A. As answered in Q6, a denial has a one year waiting period. If you withdraw the app on your own, you can reapply at any time. The new app would be subjected to the same documentation and you’d have to re-submit everything plus any new documentation.

Q. The above question sorta relates to if it helps to apply for a B first and what experience is submitted with that. I would hate to shoot myself in the foot.

A. The issue is… when you apply for an additional classification, they will not accept experience that you submitted previously for the original classification. If your contracts are only for C10 work, you’ll want to apply for the C10 with the initial license.

Q. If I do include lots of documentation with the application before they ask then could this tick off the reviewer by being overwhelmed with paperwork or does it make me look more serious and more well prepared? (sort of already asked this question above)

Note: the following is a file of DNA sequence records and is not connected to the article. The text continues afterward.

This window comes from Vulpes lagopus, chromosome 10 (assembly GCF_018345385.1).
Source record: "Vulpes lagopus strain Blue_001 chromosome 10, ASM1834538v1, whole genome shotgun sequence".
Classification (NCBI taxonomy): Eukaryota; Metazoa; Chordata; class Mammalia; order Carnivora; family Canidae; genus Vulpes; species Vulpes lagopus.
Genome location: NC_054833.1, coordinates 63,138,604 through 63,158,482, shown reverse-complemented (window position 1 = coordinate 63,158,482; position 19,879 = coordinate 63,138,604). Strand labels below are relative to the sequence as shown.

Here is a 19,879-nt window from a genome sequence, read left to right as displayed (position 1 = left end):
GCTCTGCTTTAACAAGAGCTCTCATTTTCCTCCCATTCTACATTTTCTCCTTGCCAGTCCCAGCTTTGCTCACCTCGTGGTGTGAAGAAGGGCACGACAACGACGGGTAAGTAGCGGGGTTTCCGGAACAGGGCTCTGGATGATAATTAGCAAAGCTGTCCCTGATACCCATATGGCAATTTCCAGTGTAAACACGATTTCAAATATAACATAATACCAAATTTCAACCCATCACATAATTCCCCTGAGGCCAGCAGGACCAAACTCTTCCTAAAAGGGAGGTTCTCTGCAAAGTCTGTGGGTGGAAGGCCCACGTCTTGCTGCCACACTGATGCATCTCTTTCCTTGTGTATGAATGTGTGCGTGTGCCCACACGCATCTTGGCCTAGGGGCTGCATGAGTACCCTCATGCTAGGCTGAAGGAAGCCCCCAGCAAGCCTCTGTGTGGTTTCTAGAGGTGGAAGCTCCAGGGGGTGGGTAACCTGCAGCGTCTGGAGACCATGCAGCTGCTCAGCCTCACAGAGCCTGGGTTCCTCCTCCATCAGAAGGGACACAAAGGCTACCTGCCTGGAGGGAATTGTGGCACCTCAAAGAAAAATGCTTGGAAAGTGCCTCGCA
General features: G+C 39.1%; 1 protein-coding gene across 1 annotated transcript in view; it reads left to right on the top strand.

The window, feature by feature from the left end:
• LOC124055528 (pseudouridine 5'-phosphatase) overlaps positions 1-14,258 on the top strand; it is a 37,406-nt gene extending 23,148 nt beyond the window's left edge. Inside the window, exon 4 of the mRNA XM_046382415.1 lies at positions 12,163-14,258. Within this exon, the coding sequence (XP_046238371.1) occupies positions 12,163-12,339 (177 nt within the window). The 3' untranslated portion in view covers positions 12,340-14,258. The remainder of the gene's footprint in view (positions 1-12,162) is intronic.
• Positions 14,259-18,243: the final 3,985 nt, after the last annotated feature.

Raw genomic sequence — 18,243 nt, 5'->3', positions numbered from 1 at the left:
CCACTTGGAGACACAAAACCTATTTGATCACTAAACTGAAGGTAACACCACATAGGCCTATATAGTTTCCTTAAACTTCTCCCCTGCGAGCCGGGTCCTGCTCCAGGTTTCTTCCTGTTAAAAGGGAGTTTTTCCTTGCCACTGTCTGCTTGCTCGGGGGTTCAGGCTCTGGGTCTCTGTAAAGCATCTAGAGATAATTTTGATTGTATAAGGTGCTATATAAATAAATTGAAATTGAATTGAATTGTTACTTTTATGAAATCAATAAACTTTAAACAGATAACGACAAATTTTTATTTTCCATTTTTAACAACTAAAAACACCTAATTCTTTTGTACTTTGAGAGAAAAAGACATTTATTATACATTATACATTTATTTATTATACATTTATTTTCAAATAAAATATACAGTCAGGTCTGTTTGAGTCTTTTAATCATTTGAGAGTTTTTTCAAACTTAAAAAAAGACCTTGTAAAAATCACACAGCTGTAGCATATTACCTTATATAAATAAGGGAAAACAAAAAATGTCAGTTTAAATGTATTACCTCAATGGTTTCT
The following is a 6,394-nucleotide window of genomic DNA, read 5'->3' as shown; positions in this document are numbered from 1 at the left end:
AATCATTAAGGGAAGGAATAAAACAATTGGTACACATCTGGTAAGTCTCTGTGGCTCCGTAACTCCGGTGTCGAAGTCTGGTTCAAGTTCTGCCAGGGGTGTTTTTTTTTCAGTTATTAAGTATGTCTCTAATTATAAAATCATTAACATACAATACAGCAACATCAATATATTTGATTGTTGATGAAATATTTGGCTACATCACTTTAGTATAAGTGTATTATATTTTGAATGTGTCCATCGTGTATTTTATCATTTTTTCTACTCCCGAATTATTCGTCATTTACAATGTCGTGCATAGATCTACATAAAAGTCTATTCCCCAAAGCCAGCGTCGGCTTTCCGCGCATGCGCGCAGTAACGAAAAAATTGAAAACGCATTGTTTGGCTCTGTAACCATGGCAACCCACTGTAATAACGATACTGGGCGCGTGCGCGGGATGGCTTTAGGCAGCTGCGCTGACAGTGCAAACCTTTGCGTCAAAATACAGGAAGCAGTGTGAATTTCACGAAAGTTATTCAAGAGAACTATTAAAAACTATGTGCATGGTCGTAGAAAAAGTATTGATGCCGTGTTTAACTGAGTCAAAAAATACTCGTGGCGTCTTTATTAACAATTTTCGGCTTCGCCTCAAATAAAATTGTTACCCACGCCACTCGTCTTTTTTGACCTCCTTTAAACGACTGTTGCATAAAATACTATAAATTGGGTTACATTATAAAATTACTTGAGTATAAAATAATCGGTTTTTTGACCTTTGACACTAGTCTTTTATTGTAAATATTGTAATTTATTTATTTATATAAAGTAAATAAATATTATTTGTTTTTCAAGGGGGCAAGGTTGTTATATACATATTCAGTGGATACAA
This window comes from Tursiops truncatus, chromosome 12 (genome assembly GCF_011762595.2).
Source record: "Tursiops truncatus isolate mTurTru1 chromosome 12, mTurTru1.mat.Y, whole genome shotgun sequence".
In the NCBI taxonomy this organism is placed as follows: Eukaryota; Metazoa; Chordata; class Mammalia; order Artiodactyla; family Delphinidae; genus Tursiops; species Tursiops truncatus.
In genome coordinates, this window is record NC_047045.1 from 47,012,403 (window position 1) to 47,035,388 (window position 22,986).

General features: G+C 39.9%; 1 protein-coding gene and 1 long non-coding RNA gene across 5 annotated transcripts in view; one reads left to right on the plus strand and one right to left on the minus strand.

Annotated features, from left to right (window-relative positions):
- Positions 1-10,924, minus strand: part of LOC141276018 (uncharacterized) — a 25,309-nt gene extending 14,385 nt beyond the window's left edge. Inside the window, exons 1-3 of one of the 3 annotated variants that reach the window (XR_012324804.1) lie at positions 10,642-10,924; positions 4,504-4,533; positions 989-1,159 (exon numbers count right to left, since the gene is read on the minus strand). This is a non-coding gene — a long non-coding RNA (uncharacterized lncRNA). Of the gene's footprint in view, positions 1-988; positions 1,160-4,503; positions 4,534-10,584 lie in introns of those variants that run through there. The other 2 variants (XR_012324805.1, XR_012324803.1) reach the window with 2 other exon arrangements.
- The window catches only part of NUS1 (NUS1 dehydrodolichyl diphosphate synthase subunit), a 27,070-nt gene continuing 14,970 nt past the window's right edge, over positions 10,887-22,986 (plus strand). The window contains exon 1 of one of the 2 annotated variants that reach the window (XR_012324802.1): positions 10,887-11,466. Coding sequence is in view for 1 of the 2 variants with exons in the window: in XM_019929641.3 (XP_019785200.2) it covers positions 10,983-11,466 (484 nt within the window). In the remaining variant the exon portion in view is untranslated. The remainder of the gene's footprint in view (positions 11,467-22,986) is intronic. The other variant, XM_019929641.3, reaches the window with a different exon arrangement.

A. Better to send everything with the initial submittal. Saves them from having to send you a letter requesting the docs and having to sit on the application until you reply to their letter.

Q. How would you approach this if you were in my shoes?

A. Create a chronological binder with all the documentation I had, submit it with the application, cross my fingers.

Q. Do you think I should just suck it up and do another year working for the C-10 guy (1099) or would you suggest a different route to document experience if you think I should wait to have a better documented history?